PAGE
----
The next morning we debated what to do. The majority decision was to visit a nearby attraction called ‘The Forbidden Corner’ but due to bureaucratic planning restrictions tickets could only be bought on-line and without communications at the cottage this had been quite impossible.
We drove there anyway and at the entrance they confirmed that entrance was only by advance booking so we took a bagged a spot later in the week and drove off to look for something else to do.
The children thought they might like to visit the chocolate factory in nearby Leyburn and even though all of the signs seemed to suggest that it was open it was in fact closed so we had an empty car park to ourselves to debate what to do.
We decided to go to the town of Richmond. I like Richmond, it was named UK town of the year in 2009. It is the most duplicated UK place-name worldwide with at least fifty-seven occurrences including seven in Canada, five in Australia, two in New Zealand and a massive thirty-seven in the USA with a place called Richmond in twenty-five states.
The list of previous residents include Lord Baden-Powell, Founder of the scouting movement, the author Lewis Carroll, Charles Grey, 2nd Earl Grey, British Prime Minister and the man famous for my favourite tea – Earl Grey and me. I lived there for about nine months in 1997 when I was managing waste collection contracts in the north of England and the company rented me a nice house in the town to save on expensive travel and hotel bills. I hated working for Onyx UK but this was a very pleasant interlude!
So we arrived in Richmond in the late morning and competed for a parking bay in the busy market place and having secured a rather dodgy spot where I was certain that someone would surely drive into me while trying to squeeze into the space next to it I reluctantly left the car but watched over it while we stopped for ice cream in the town centre before walking away towards the imposing Norman castle which dominates the whole of the town.
I had visited Richmond Castle before, around about twenty years ago with my children …
… and now I was back with my grandchildren.
If we had been disappointed earlier this morning by the failure to find something to do we couldn’t complain this afternoon because although we didn’t know it in advance there was a major English Heritage event today at the castle and there was a medieval afternoon to enjoy.
A medieval event is a historical recreation where historical enthusiasts wander around the country all through the summer and demonstrate re-enactments and tell stories and interpretations about life in the past. I imagine it is rather a sad life but they seem to enjoy dressing up and pretending to be Romans, Vikings and Normans and it is all harmless enough. Personally I prefer to spend my spare time playing golf!
This turned out to be rather an important afternoon for me. I am a history enthusiast myself and have always been disappointed that my two children have never shared my passion for castles and museums; once, about twenty-five years ago Jonathan got me through the York Castle Museum in about ten minutes flat.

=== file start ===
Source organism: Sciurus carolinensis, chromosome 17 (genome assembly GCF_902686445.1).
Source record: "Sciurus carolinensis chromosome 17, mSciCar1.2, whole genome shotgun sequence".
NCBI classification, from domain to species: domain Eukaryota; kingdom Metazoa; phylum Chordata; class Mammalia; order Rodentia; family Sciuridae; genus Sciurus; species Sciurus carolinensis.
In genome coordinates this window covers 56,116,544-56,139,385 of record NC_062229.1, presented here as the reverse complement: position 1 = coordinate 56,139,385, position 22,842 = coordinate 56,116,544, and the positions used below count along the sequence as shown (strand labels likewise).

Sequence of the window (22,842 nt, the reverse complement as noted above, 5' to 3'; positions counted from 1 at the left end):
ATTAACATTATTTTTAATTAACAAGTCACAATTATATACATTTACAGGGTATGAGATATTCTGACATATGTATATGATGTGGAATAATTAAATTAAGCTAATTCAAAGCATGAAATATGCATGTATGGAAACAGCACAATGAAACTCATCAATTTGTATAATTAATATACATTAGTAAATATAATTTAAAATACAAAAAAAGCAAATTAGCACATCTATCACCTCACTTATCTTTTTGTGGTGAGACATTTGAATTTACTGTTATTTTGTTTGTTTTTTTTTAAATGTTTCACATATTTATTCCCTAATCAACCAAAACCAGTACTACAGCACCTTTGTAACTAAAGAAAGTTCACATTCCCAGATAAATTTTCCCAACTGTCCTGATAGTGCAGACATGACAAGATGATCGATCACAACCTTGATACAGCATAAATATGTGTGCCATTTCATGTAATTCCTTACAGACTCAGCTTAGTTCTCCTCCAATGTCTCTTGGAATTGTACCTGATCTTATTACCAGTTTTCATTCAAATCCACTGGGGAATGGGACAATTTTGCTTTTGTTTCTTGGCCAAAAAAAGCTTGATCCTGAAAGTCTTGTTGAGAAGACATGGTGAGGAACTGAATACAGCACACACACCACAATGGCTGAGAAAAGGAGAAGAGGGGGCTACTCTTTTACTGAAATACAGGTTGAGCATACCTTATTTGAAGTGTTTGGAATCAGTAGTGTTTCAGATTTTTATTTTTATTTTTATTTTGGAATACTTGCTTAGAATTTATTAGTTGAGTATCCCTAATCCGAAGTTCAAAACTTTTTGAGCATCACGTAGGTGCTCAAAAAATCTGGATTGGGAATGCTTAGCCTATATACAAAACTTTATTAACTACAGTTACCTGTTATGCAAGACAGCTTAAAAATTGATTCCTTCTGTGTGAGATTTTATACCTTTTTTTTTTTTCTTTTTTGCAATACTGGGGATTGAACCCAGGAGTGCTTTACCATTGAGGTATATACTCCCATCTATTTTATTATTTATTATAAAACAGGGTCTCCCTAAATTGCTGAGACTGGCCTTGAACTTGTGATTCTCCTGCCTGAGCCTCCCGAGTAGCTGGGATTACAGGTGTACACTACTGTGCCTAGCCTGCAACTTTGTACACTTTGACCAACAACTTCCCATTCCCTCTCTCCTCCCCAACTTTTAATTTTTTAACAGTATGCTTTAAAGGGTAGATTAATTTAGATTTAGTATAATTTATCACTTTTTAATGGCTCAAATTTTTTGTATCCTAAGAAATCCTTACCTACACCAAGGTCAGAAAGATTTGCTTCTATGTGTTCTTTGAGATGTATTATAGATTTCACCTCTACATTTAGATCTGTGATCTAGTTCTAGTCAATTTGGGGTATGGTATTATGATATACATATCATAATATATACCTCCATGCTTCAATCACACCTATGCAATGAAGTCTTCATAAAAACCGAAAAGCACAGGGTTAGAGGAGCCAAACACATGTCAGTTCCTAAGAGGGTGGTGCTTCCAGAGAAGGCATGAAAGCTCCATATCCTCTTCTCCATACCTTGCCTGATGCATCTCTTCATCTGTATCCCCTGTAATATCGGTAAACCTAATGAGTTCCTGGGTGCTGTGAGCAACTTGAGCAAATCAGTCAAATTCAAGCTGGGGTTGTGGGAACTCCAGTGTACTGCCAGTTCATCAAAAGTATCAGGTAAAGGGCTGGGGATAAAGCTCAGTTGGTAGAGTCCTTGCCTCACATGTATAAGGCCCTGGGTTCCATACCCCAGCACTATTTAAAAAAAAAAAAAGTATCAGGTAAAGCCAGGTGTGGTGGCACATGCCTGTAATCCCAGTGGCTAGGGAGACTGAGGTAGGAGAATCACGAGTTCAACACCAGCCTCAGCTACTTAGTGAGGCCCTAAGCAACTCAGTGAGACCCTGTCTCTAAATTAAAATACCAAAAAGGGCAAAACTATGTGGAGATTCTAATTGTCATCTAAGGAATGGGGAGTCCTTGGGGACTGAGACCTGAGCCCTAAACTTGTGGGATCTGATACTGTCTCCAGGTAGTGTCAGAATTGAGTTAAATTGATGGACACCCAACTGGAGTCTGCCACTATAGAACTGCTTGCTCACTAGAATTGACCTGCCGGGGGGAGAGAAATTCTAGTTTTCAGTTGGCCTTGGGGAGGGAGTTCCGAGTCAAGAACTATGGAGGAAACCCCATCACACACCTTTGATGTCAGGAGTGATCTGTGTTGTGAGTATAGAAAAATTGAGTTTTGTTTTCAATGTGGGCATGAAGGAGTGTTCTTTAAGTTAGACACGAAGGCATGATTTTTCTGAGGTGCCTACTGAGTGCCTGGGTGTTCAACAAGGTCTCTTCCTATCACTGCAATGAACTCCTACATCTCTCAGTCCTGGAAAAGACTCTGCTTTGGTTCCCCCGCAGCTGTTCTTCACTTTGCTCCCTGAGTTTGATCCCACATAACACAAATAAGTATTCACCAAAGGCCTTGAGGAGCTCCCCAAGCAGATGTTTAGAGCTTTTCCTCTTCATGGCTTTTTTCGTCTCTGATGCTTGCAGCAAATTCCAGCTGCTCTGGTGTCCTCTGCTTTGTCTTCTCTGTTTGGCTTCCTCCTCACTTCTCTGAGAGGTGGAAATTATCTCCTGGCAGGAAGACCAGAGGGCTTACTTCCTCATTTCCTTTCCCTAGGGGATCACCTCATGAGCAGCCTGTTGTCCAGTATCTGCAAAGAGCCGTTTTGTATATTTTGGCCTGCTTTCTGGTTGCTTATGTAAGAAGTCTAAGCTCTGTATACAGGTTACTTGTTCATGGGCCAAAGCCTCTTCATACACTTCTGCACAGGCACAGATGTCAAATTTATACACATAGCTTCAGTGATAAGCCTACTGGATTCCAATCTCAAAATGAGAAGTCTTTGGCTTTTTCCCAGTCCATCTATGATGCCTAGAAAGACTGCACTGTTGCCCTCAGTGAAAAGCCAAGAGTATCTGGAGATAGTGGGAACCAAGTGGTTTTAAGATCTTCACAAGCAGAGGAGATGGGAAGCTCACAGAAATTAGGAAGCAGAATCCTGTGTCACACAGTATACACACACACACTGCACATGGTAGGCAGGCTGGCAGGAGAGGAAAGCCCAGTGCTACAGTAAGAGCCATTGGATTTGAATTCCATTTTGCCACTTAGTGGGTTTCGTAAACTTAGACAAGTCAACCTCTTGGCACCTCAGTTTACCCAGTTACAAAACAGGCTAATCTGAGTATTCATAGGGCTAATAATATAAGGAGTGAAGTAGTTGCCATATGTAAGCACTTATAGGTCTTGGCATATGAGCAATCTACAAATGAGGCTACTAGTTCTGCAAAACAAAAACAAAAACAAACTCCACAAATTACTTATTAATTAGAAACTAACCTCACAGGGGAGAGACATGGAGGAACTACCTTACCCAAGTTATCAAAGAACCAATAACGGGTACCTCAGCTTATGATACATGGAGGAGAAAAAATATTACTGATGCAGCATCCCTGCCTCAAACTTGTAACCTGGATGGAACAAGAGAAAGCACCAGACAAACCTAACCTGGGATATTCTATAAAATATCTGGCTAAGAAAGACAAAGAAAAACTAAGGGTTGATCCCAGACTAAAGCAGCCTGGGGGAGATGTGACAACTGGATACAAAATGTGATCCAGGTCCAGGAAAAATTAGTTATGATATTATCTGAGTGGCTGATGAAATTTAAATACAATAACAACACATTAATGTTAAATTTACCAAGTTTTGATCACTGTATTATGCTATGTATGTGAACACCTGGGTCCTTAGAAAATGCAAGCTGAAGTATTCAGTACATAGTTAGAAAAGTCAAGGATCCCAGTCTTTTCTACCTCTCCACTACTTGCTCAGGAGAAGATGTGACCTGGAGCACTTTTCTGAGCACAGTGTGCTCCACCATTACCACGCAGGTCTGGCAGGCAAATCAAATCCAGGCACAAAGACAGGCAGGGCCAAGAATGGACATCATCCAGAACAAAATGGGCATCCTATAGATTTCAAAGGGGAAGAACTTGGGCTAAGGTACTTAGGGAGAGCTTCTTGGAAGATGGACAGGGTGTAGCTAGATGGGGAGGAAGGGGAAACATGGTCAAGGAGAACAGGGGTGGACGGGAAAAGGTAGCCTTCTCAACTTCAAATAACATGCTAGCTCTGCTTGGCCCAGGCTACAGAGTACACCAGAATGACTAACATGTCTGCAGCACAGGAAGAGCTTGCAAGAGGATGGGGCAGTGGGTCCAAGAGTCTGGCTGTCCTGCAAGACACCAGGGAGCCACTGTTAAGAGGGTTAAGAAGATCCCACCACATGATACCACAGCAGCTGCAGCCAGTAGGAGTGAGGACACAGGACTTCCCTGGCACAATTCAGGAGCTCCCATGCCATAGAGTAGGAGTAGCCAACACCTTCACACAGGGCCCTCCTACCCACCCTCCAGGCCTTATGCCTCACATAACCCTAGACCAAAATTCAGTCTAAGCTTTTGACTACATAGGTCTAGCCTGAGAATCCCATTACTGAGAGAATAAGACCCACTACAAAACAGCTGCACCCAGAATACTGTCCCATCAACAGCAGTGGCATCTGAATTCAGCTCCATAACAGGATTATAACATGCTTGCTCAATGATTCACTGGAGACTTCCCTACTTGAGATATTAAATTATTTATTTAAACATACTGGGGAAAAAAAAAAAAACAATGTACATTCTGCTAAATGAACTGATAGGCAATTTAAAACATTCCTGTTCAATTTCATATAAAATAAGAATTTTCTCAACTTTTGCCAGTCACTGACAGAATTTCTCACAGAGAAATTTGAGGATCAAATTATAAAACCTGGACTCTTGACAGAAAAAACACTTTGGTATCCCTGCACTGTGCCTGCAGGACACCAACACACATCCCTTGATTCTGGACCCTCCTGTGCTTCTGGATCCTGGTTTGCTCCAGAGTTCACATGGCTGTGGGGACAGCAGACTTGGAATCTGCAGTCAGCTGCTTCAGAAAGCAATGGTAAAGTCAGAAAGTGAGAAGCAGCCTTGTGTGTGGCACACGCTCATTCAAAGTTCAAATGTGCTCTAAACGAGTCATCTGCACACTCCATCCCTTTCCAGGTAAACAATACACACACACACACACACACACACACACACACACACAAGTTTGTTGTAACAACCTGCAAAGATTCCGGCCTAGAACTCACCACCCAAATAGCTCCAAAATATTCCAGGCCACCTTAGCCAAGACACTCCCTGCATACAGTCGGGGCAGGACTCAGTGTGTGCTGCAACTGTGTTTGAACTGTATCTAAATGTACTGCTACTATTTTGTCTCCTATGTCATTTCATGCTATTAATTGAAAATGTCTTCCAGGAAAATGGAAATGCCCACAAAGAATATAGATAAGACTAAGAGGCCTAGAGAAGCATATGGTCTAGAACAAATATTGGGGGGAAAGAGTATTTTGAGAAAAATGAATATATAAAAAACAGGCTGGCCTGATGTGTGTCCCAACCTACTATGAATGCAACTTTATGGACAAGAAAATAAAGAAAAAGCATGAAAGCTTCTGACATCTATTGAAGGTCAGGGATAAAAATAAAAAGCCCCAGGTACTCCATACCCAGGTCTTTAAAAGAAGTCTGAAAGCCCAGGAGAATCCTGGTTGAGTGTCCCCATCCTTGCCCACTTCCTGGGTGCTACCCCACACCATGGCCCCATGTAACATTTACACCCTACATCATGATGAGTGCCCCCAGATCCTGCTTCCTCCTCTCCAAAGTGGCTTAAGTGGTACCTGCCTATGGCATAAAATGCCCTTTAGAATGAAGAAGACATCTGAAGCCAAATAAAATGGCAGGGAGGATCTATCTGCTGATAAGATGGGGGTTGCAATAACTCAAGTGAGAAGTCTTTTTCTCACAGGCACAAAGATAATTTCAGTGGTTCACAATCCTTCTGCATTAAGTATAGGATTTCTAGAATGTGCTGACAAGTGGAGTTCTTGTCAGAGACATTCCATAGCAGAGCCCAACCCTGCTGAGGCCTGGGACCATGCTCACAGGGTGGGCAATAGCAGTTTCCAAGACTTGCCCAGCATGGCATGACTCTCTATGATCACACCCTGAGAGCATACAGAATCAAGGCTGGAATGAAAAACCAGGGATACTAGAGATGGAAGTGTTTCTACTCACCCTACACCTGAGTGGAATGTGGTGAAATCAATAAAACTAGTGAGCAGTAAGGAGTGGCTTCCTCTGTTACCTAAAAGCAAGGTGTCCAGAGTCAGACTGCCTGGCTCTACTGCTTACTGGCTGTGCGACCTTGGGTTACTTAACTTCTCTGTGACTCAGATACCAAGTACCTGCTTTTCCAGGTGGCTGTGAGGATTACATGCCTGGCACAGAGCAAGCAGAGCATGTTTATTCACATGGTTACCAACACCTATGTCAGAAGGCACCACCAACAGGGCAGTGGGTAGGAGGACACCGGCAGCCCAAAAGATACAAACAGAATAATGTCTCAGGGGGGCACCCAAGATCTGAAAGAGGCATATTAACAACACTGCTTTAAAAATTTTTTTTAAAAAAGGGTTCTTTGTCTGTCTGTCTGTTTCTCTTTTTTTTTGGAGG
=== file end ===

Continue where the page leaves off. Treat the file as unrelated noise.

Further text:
Anyway, this afternoon I was so pleased to discover that my grandson William seems to have a genuine interest and once we had established that it wasn’t a playground ‘bouncy castle’ there was no stopping him climbing the spiral staircases and running about the battlements at the top.
He also showed a genuine interest in the toy soldiers and the play castles in the shop at the exit and although we didn’t buy one this afternoon I suddenly became confident about where my collection of toy soldiers will be going when I am next sorting out my will, which is rather appropriately going to William!
We eventually left Richmond, the castle and the entertainment and we drove directly back to the cottage at Thornton Stewart where Kim was shortly to join us for a couple of nights.
I was getting used to the remoteness of the place and beginning to enjoy the company of the sheep. It was a lovely evening and the children played in the garden and entertained a herd of inquisitive cattle that came by the place to see what all of the noise was about!
Cows are pretty stupid animals it seems to me. If you stand at a gate next to a field of cows pretty soon they will amble over and just stand and enjoy your company, they will stay there for hours and expect nothing in return, you can’t even feed them like you would a horse or a donkey. They just stand there breathing heavy and occasionally lifting their tale and depositing a pile of shit onto the grass.
But there can be some danger attached to standing chatting to cows because according to official figures an average of five people a year in the UK are killed each year by them which is about twice as many recorded human fatalities caused by dogs.
Visit my blogging Pal John Knifton for an entertaining post on UK dangerous animals…
The Most Dangerous English Animal